Improving Data and Practices Regarding Disciplinary Removals of Students with Disabilities
|To:||Superintendents, Principals, Administrators of Special Education, and Other Interested Parties|
|From:||Marcia Mittnacht, State Director of Special Education|
|Date:||June 13, 2012|
Analysis of school suspension data reported to the Department of Elementary and Secondary Education (ESE) suggests a wide range of practices for determining suspensions as well as for collecting and reporting data, resulting in inconsistencies and inaccuracies. Because these practices are district-based and likely to reflect such factors as school climate, staffing patterns, physical spaces, community culture and other local characteristics, there is considerable variability in the data.
Accurate and reliable data concerning disciplinary removals from classrooms (referred to as "removals" throughout this advisory) and suspensions is a critical component of assessing school practice so as to improve student outcomes. It is also required to ensure consistency with the federal Individuals with Disabilities Education Act (IDEA). Under the IDEA, DESE is required to review disciplinary data for students with Individualized Education Programs (IEPs) each year to determine, among other things, whether students with disabilities, and demographic subgroups of students with disabilities, are suspended at a disproportionate rate. Consistent data for students with and without disabilities in relation to suspensions is our main goal for this advisory, so that our assessment of school practices is even-handed and appropriate.
This technical assistance advisory is designed to (1) ensure that districts have systems in place to accurately maintain data on removals, and report suspension data to ESE, particularly for students with disabilities who have IEPs, and (2) assist districts in their development and implementation of practices to engage students who have been removed from their classrooms in continued learning.
The advisory addresses:
- Data Management: ensuring that complete and accurate data collection systems are in place;
- Suspension Determination: understanding the criteria for a removal that constitutes a suspension for the purposes of data reporting to ESE.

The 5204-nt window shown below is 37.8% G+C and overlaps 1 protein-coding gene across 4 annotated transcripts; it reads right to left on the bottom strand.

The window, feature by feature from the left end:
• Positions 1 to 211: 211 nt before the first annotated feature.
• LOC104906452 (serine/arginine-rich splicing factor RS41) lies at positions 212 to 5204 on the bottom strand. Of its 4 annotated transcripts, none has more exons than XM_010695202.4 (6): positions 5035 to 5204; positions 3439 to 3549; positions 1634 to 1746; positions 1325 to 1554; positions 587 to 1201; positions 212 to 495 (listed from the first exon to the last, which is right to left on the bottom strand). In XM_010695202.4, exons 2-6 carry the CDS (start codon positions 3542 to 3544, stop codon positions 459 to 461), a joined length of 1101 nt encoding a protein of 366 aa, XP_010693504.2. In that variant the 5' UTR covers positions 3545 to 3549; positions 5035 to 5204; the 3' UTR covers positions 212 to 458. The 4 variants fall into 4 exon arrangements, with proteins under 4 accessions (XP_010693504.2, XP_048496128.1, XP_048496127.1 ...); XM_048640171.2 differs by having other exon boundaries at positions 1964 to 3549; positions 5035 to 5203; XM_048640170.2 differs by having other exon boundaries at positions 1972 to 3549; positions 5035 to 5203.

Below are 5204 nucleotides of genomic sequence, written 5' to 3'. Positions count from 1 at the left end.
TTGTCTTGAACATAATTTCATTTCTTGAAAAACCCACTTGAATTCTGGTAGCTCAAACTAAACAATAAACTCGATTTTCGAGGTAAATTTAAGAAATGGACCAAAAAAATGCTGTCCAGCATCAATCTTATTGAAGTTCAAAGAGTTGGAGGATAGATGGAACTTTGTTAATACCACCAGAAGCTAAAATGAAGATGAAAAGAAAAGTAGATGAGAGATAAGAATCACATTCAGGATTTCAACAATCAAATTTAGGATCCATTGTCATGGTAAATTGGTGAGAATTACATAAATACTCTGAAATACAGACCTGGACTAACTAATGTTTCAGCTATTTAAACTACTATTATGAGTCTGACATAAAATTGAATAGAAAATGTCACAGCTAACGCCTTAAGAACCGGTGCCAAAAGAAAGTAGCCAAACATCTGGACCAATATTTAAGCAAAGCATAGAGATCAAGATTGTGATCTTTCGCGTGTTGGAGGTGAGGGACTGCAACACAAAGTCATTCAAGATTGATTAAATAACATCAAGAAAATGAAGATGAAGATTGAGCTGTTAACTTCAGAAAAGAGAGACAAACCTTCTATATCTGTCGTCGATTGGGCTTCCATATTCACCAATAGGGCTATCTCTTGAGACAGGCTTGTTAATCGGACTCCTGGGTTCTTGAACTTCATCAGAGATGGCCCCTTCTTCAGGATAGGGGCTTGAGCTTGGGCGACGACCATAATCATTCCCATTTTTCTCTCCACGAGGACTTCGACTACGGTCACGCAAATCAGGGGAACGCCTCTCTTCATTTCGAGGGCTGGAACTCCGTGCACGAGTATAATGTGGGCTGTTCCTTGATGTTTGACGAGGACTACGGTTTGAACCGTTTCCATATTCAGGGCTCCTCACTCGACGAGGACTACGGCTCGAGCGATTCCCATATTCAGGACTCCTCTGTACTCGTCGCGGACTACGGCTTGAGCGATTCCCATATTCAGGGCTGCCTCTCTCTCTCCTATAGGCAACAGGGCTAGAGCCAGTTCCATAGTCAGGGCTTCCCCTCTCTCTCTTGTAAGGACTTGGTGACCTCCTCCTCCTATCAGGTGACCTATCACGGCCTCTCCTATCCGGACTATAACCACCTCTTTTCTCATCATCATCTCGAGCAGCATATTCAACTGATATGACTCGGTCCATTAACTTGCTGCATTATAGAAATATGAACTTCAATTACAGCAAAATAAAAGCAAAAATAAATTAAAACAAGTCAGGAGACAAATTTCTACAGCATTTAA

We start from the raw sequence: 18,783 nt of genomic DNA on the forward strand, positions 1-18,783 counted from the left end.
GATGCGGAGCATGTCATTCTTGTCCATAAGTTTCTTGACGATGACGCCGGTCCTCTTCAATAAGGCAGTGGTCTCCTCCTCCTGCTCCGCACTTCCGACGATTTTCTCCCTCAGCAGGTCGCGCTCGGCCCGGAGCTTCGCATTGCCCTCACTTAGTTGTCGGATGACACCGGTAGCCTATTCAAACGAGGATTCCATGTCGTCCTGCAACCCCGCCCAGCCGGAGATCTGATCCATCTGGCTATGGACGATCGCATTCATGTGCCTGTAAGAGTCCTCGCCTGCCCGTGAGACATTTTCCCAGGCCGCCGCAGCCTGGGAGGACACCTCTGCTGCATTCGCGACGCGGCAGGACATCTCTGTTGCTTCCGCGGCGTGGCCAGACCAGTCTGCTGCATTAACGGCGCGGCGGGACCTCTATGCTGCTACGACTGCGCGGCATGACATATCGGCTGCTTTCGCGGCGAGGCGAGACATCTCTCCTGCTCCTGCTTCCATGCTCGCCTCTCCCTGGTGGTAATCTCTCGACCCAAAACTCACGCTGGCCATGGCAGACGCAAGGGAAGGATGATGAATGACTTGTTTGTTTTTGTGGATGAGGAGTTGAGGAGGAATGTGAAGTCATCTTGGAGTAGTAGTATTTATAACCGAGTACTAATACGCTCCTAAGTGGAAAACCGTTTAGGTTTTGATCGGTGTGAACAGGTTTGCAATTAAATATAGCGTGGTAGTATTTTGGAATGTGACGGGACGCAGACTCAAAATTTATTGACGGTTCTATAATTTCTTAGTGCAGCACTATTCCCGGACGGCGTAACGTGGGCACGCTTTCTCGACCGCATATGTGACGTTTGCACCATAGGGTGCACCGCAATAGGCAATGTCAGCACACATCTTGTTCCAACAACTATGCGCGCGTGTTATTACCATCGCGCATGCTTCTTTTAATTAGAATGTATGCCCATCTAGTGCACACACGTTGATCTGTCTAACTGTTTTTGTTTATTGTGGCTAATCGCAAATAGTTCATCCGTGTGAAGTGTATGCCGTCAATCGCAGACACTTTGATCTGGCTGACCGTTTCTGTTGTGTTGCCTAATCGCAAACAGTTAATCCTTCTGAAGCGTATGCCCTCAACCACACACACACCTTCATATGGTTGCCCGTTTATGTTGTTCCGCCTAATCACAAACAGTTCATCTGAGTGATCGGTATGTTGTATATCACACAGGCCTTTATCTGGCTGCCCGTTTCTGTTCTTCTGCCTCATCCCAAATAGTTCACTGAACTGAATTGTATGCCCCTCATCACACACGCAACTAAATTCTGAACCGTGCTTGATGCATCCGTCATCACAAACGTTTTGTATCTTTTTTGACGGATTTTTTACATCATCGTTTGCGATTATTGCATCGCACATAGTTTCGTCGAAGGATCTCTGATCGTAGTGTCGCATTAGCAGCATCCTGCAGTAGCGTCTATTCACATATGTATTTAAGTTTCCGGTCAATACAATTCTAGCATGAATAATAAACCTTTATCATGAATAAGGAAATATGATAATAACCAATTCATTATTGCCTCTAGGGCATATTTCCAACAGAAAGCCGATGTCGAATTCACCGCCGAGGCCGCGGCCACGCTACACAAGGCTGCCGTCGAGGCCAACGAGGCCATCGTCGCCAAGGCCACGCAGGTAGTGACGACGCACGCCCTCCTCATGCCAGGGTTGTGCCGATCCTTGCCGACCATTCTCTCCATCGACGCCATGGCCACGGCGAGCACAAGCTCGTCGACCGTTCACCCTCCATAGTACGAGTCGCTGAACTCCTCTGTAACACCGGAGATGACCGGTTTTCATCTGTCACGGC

- Maintaining engagement in learning.
I. Data Management Systems Should Be Comprehensive
Districts’ data management systems should include policies, procedures and practices for the accurate and consistent collection, recording, and review of removals of students with IEPs at both the building and district levels. These policies, procedures and practices should provide for identification of school and district personnel responsible for:
- collecting disciplinary removal data;
- reviewing removal data, and assuring the accuracy of the data prior to submission to ESE; and
- reviewing removal data to determine patterns and identify interventions.
A. Reporting Consecutive and Cumulative Removals
The federal special education law requires more than reporting suspension data to the State. Local data management systems must be sufficiently comprehensive to enable districts to track and review removals of students with IEPs, and to determine both whether a student has been removed for more than 10 consecutive days, and whether a student has experienced a "series of removals" (sometimes referred to as "cumulative removals") that constitute a change of placement under the IDEA. This information is essential to implementation of disciplinary procedures that conform to federal special education program requirements.
Under 34 CFR §300.536(a)(2), a series of removals may constitute a pattern representing a change of a student’s special education placement depending on whether
- the removals total more than ten school days in a school year; and
- the child’s behavior is substantially similar in all incidences that have resulted in removals; and
- the determination takes into account such additional factors as the length of each removal, the total amount of time the child has been removed, and the proximity of the removals to one another.
The district must have sufficient, reliable, and accurate data to decide on a case-by-case basis whether a specific pattern of removals constitutes a change of placement. If the district determines that a change of placement will result (or has resulted) due to the removal(s), then it must conduct a ‘manifestation determination’1 to determine if the behavior(s) that resulted in the removals was either caused by, or directly related to the student’s disability, or whether the district failed to implement the IEP with fidelity. Depending on the answers to these inquiries, different procedures, as well as responsibilities and authority, apply.